This week the 2015 winners of the Redlands prize were announced. Mikala Dwyer’s latest “empty sculpture” creation, an eerie but beautiful drifting plastic orb called Untitled (2014) won first place among the established artists. Coen Young’s Study for a mirror 1 and Study for a mirror 2 (2015) was awarded the emerging-artist prize.
The talent at the finalist exhibition is vast. We sat in conversation with finalists Sophie Cape and Juz Kitson – an established and emerging artist pairing – who share a unique artistic affinity despite the stark difference in the work each produces.
Sophie Cape: I love how dark and visceral [your work for the Redlands show] is. Your work always is, that’s what I love about it. You probe the combination of beauty and horror, achieving a really sexy culmination.
Juz Kitson: It is. I’ve had this piece in mind for some time, just no opportunity to exhibit it. When you approached me to show alongside you for the Redlands, I thought it could be perfect to make a site-specific, suspended installation – the first of a new direction of works.
I think as different as our aesthetic is; we share a deep, underlying connection. We both challenge notions of permanence and impermanence, organic and inorganic and of course life and death. It can have a surface beauty, though hidden is a sinister darkness, a horror. We both spend a significant time out in the Australian landscape and exposed to the beauty of our surroundings; the flip side of the coin is the brutality of nature.
SC: So was this work a natural progression or was there something in particular that inspired it?
JK: It’s definitely been a natural evolution. It’s really the first time I’ve worked three dimensionally; most of my installations to date have been wall based. It spans over two metres in length and obtrusively hangs from the gallery ceiling. I wanted it to breath, to pulse, to exude life. I think there is a real primitive nature to this piece and I like the idea that the audience might be uncertain if the work will bite them or mate with them.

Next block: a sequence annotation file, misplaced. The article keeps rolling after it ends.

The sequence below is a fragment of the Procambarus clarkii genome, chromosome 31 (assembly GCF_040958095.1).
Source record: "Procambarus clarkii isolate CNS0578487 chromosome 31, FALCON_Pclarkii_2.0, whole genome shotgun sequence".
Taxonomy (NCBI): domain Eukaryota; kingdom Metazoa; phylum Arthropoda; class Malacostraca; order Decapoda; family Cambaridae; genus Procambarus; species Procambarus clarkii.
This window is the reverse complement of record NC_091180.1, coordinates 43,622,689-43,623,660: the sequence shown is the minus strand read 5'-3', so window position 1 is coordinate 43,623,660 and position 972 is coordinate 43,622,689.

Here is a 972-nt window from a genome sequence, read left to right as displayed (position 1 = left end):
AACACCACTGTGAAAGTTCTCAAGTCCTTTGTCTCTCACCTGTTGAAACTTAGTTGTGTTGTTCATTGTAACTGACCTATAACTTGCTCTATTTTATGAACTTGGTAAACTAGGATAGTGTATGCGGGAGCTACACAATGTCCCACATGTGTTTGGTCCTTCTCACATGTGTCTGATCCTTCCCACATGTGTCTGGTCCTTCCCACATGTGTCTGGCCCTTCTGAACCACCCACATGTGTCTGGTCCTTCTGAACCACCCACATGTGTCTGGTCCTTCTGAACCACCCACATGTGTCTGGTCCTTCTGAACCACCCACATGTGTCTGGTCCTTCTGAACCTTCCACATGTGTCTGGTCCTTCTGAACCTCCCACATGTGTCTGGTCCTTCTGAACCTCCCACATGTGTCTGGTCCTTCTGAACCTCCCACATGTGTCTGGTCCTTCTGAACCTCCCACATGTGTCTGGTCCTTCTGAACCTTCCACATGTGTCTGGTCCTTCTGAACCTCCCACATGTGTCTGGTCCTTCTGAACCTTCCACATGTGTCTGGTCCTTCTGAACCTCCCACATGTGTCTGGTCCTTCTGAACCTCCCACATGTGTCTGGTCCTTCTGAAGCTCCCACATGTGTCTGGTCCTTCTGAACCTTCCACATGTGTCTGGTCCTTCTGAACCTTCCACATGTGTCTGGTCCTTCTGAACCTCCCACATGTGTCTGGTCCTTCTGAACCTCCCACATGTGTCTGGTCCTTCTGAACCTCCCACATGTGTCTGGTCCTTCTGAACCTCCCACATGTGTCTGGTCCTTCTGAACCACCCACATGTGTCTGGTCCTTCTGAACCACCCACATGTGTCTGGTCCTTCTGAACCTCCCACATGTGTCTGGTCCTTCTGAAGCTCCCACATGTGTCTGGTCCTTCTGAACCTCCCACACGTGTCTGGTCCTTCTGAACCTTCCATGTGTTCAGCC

SC: I find it interesting when you’re creating something you are not used to how vulnerable and uncertain you feel. When I was an athlete, I learnt a very valuable lesson through very intense training. When you feel uncomfortable, it is a good sign – it means you are changing, breaking old habits and techniques, and moving forward to something new and stronger.
It’s really exciting finding other artists you have a simpatico with. They are exploring similar ideas to you, are interested in the same things, but the execution is completely different to yours.
I know you've just come back from making in China, and returned to your bush studio. Do you find the bush to be an important part of your practice? It is very much so for me. I love the space and the silence and the ever- present beautiful brutality of survival and decay. I have to confess, I do have bone envy over your recent collection of skulls, especially the buffalo and the crocodile!
JK: I set up a studio in Jingdezhen, China, four years ago; it made perfect sense to me and was inevitable I’d find myself living in an Ancient Porcelain City. I spend the time there creating the foundation of my works – using materials, techniques and equipment inaccessible to me here in Australia. Though, because I only spend half the year in China, I balance the cathartic nature of my practice there with the solitude and serenity in a bush studio in rural NSW.
We both have a reclusive nature to our practices. It could be seen as a morbid curiosity we have to collect bones, vertebrae, skulls and husks but I think it’s a healthy obsession and one that is a necessity of the type of work we make.
SC: So what have you got on after the Redlands exhibition?
JK: I’m Off back to China in a few weeks to start a commission for ArtBank along with a series of new collections for a ceramic show later this year with The Curators Department working alongside Glenn Barkley.
You just finished an incredibly powerful solo show at Olsen and Irwin. What’s your plan for the rest of 2015?
SC: I have a portrait show in September with my mother who is also an artist, at the Mosman Regional Art Gallery. It’s about dementia, from which my father has been suffering for many years now. It is going to be very intense to make but I'm really looking forward to seeing what comes out.
The Redlands Konika Minolta finalist exhibition will be on display at the National Art School until 23 May 2015.